- Others suggested varations on this solution, ranging from Pegeen's tip "to fill an aluminum pan (or one lined with aluminum foil) with hot water, add salt and baking soda, and stir to dissolve. When you add the silver pieces, a chemical reaction occurs, removing tarnish." to our art director Alexis' version, which called for just baking soda, stirred into hot water in a pan lined with aluminum foil.
Amanda Hesser's silver spoon which we used (left) to test the effectiveness of aforementioned cleaners; right, the results.
The Spoon Test:
From the top of that spoon (pictured above) moving down, these are all the solutions we tested and how they fared as cleaners:
- (–) Definitely the least abrasive cleaner out of this lot, a whitening toothpaste only lightened the tarnish rather than removing it altogether—which, depending on your needs, might be enough.
- (+) Smell is great and it's not a very annoying thing to get on your fingers because it just rinses off.
- (+) Cost is minimal (and/or you probably already have it on hand).
Tiffany Silver Polish Spray (white):
- (+) Both highly effective and gentle, this silver cleaner removed the brown tinge of tarnish without getting rid of any of the good stuff.
- (–) Obtaining it was easy in New York City, where you can just swing by the Tiffany's store even if you're wearing sneakers, but wouldn't be as simple to come by in other markets.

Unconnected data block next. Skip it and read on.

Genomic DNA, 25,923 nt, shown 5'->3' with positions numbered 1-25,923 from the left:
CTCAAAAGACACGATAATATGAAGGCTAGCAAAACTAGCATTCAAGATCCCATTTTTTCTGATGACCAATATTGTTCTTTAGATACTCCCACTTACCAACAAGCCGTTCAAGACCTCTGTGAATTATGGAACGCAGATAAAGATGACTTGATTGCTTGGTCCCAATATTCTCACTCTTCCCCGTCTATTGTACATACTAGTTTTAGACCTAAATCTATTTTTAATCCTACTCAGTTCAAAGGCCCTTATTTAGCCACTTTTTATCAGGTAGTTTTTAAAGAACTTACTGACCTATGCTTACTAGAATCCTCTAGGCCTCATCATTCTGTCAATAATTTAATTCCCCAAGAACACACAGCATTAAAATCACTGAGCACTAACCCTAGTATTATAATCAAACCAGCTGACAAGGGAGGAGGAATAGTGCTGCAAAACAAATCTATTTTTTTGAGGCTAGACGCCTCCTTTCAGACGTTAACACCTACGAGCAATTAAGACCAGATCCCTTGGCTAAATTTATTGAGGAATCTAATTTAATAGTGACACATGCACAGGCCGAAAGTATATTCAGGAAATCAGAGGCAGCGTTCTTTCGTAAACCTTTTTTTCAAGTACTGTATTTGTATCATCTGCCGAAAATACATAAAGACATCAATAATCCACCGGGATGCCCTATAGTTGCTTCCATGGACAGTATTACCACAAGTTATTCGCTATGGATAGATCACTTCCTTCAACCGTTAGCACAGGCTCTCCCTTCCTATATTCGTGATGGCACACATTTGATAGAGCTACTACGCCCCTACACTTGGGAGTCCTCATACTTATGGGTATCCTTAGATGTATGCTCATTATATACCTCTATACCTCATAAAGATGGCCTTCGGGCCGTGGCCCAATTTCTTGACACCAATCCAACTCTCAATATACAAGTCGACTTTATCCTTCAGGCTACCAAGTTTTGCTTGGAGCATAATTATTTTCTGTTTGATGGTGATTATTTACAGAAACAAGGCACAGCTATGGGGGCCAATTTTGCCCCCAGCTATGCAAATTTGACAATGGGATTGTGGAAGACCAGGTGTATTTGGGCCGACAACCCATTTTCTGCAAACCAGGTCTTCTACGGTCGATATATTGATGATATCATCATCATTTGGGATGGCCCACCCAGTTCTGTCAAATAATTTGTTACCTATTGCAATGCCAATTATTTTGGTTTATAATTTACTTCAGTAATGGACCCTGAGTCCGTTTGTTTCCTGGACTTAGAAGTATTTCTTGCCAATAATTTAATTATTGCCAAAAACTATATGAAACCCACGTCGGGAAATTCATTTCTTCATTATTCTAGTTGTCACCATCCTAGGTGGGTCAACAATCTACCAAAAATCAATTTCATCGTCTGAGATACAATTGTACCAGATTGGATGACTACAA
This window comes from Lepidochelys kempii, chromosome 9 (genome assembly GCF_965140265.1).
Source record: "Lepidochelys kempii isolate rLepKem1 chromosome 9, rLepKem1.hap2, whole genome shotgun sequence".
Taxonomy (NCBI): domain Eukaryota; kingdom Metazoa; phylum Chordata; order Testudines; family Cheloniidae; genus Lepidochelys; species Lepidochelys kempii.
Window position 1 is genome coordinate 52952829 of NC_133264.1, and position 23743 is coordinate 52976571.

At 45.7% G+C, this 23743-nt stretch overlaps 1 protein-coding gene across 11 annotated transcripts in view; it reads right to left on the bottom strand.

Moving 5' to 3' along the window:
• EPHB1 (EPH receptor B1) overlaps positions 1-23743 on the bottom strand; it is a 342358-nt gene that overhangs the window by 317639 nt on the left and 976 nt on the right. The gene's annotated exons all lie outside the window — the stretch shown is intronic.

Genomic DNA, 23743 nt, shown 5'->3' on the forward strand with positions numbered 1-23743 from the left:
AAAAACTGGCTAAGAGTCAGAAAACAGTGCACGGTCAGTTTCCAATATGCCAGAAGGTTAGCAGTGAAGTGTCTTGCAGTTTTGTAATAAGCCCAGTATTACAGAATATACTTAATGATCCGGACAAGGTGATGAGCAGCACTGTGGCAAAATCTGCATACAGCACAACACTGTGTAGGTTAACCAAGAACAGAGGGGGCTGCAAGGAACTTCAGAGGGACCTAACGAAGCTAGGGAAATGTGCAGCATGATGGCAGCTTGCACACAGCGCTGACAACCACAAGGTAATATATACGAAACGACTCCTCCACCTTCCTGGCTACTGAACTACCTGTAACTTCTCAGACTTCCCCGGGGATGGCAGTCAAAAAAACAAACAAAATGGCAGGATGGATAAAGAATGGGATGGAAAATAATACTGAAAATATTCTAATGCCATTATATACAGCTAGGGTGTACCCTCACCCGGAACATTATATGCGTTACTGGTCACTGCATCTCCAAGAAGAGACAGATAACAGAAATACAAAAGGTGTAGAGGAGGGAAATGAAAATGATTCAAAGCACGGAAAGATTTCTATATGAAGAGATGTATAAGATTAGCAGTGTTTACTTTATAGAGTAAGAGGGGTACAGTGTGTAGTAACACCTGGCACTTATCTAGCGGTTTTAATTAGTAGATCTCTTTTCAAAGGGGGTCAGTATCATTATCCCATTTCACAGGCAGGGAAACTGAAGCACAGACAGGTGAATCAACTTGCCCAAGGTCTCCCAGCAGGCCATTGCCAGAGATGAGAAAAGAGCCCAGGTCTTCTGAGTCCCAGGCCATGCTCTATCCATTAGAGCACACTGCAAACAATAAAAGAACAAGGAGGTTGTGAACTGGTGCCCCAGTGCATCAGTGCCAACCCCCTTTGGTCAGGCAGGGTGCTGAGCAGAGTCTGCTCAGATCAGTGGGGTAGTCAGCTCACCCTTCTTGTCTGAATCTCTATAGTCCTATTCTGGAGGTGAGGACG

- (+) Spray feature made it easy to coat a piece quickly, and would have been really nice if you were cleaning a lot at once.
- (–) At $20 a bottle, it was the cheapest item in the Tiffany's store, but pricey comparatively.
Wright's Silver Cream (pink):
- (+) With a strength comparative to the Tiffany's cleaner, Wright's was very effective right from the bottle—though it did require a little more time to get a high shine.
- (–) Sponge applicator doesn't make total sense when you're cleaning forks rather than earrings, but did the great work of keeping it mostly off your hands.
- (+) One of the lower-priced off-the-shelf cleaners, Wright's is easy to obtain at any drug store or pharmacy and consistently low in cost.
Lemon juice + baking soda (foamy):
- (–) Relatively abrasive, especially for an all-natural cleaner, this combination removed almost all of the tarnish (even some of the good kind) and left a slightly dulled sheen.
- (+) Made by mixing up two common pantry items, this one is something you'll always have on hand—and very easy to come by if you don't.